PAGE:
Nora Chapa Mendoza, 88, to exhibit artwork during Street Art Fair

Still going strong

For renowned artist Nora Chapa Mendoza, 88, painting is her therapy, in a sense, and it’s something she’s compelled to do every day.

She’ll be showing some of her work — art that often has themes aligned with women, Native Americans and Hispanics — during next month’s Wyandotte Street Art Fair. She’ll be in a booth in front of River’s Edge Gallery, 3024 Biddle Ave., as an honored guest of gallery owner Patt Slack.

“I’ve been with River’s Edge since way, way back, even when they were in their first location,” Mendoza said. “I used to take my work there to get it framed, back when Jim (Slack) was still alive. Then they decided to represent me.”

Today, her art, much of which is abstract expressionist, has been “represented” all over the nation and the world, but Mendoza is loyal and devoted to the friends she’s made along the way.

The artist has earned a great many honors over the years. In 1999, she was awarded as the Michigan Governor’s Art Award – Michigan Artist of the Year, and in 1996, she was chosen as one of eight artists who participated in the renovation of Detroit’s Music Hall. In 2011, she was named Visual Artist of the Year by the Wayne County Council for the Arts, History & Humanities.

Her work is included in many collections, public and private, as well. Among private collectors who have acquired Mendoza’s work are the late Aretha Franklin, actor Edward James Olmos and former Detroit Mayor Dennis Archer. In Detroit, corporate collectors of her work include General Motors, Blue Cross/Blue Shield and Ford Motor Co.

“I’m included in the American art archives in the Smithsonian,” she said. “I feel very good about that.”

The University of Notre Dame Institute for Latino Studies also has archived her papers.

Mendoza, who lives in West Bloomfield today, was born in Texas to Mexican parents, and began doing art as a young child.

“I was definitely born an artist,” she said with a laugh.

She moved to the Detroit area in 1953 when she was 21.

“I attended classes at the Center for Creative Studies (now the College of Creative Studies) way back in the day when they had a little building, mostly to confirm to myself that I really could paint,” Mendoza said.

She also attended Madonna College (now Madonna University in Livonia), always working to improve her painting techniques.

Some time after she moved to Michigan, her marriage came to an end.

“After my divorce, I had no money to raise my children,” Mendoza said. “I had to have a job so finally I started doing art fairs. And when paintings sold, I thought, ‘This is good, I can do this.’”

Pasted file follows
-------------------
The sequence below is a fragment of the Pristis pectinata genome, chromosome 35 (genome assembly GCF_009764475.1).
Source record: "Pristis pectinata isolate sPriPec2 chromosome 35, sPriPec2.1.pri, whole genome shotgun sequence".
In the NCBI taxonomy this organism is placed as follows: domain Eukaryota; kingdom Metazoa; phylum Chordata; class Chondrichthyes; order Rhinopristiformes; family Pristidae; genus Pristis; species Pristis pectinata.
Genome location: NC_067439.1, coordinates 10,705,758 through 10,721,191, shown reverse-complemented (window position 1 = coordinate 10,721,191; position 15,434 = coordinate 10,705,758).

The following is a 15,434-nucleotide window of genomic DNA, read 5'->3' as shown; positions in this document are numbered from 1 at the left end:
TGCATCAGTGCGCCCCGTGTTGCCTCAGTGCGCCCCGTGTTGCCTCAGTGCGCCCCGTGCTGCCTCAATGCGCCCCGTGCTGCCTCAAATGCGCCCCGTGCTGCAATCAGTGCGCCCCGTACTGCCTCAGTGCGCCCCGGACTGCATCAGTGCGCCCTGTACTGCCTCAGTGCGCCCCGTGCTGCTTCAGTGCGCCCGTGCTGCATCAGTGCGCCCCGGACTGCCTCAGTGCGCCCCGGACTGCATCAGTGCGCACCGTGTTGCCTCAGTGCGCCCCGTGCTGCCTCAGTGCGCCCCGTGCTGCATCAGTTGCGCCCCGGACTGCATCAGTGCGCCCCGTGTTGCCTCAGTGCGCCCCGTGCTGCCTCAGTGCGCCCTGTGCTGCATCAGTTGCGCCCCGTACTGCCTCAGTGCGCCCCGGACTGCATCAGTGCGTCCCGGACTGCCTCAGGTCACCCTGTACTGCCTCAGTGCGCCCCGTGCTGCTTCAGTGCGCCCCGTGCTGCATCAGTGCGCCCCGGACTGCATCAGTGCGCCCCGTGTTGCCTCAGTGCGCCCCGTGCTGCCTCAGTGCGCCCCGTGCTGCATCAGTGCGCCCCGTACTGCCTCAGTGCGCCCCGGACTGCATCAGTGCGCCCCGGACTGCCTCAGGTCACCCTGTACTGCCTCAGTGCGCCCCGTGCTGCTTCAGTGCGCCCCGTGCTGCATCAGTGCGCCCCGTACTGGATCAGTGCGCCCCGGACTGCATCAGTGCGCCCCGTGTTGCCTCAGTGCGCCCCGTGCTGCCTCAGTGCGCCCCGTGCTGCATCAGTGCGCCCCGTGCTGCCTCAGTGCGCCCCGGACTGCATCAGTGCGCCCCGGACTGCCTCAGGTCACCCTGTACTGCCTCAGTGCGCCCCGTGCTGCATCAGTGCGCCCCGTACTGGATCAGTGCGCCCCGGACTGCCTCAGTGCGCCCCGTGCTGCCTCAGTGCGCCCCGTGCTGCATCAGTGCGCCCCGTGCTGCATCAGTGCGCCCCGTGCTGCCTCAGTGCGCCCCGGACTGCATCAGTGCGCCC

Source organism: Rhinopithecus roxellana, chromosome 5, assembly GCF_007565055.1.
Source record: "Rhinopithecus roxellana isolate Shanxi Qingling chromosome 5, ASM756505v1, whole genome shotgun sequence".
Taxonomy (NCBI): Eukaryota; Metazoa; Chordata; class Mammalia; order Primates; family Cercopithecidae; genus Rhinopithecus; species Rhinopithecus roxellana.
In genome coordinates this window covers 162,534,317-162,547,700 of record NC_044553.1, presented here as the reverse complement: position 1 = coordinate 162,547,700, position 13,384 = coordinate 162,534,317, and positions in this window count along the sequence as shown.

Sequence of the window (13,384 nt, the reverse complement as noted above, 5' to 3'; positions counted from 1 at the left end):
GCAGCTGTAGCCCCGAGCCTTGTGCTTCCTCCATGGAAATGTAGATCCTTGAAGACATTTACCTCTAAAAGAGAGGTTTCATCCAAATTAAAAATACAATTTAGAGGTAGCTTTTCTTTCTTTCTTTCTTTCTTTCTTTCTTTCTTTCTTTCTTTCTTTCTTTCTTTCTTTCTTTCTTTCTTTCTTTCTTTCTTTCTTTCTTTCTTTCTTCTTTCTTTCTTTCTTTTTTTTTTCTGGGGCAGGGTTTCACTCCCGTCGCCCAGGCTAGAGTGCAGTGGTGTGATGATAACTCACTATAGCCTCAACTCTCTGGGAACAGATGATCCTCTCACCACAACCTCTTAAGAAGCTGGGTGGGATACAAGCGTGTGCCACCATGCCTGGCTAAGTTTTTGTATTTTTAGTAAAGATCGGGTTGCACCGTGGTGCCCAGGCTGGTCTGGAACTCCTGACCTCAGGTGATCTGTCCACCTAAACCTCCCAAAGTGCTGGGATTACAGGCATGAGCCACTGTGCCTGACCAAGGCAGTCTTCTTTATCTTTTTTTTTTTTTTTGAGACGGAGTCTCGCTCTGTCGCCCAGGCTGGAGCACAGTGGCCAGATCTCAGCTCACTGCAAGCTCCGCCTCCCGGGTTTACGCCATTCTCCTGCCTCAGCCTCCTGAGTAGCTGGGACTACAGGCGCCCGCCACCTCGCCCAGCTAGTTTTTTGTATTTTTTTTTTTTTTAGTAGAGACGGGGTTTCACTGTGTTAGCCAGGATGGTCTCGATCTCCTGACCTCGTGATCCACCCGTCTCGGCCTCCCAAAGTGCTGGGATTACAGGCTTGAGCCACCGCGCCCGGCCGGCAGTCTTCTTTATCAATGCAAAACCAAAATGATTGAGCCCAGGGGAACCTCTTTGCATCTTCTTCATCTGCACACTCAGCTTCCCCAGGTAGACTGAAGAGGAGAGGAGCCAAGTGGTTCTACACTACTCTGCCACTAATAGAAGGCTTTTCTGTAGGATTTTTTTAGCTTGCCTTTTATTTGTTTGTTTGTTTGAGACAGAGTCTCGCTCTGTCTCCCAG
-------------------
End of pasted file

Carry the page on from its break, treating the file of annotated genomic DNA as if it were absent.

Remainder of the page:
Always, she faced some discrimination for her Mexican heritage. Mendoza, through her art and her activism, hoped to create a better world, where people of all ethnicities were valued. She struggled to get her art into galleries.

In 1978, she, with other Latino artists, formed Nuestras Artes de Michigan (NAM), with chapters in Ann Arbor, Detroit and Lansing. She is a founding member of the Michigan Hispanic Cultural/Art Association, as well.

“Way back in the day, it was really difficult to get galleries to show my Hispanic or Indian influenced work, so finally I just opened my own gallery,” Mendoza said.

She opened Galeria Mendoza in southwest Detroit in 1981. Her gallery became known as the first Latin American art gallery ever established in Detroit. And little by little, her paintings continued to gain attention and to sell.

In 1999, Mendoza was named official liaison to the Michigan Latino Arts and Culture Initiative, a collaboration of Casa de Unidad, the Michigan Council for the Arts, and the Michigan Department of Education. She held art workshops in Detroit to encourage young people. She was named as a member of the Michigan Council for Arts and Cultural Affairs, a post she filled for 10 years.

Her career, when she looks back, amazes her. She has traveled the world with her art, including two solo exhibits in Cuba. One of her paintings was presented to Fidel Castro. Mendoza still laughs when she remembers how people in Japan followed her around everywhere she went as if she was a rock star.

“It went beyond what I thought it would ever do,” Mendoza said. “But if you’re a real artist, you don’t do it for the money. You don’t do it for the fame. You do it because you must do it.”

Mendoza, who attributes her longevity to clean living and inheriting good genes, still paints every day. And even now, after decades of working, she sometimes gets so lost creating art that time just disappears.

“Sometimes I even forget to eat,” she said.

What inspires her?

“I guess things that I find unjust or unfair, anything that gets an emotional reaction from me — angry or happy or whatever — it all just comes out in my painting,” Mendoza said. “I guess it’s like my therapist, only a whole lot cheaper.”

On her website ( is this quote:

“In order that my art reflect my life, it is inevitable that the artist free the spirit and spontaneously embrace the soul. Each day, I look eagerly to yet another opportunity to observe and express the pain and dignity of human endeavor.”

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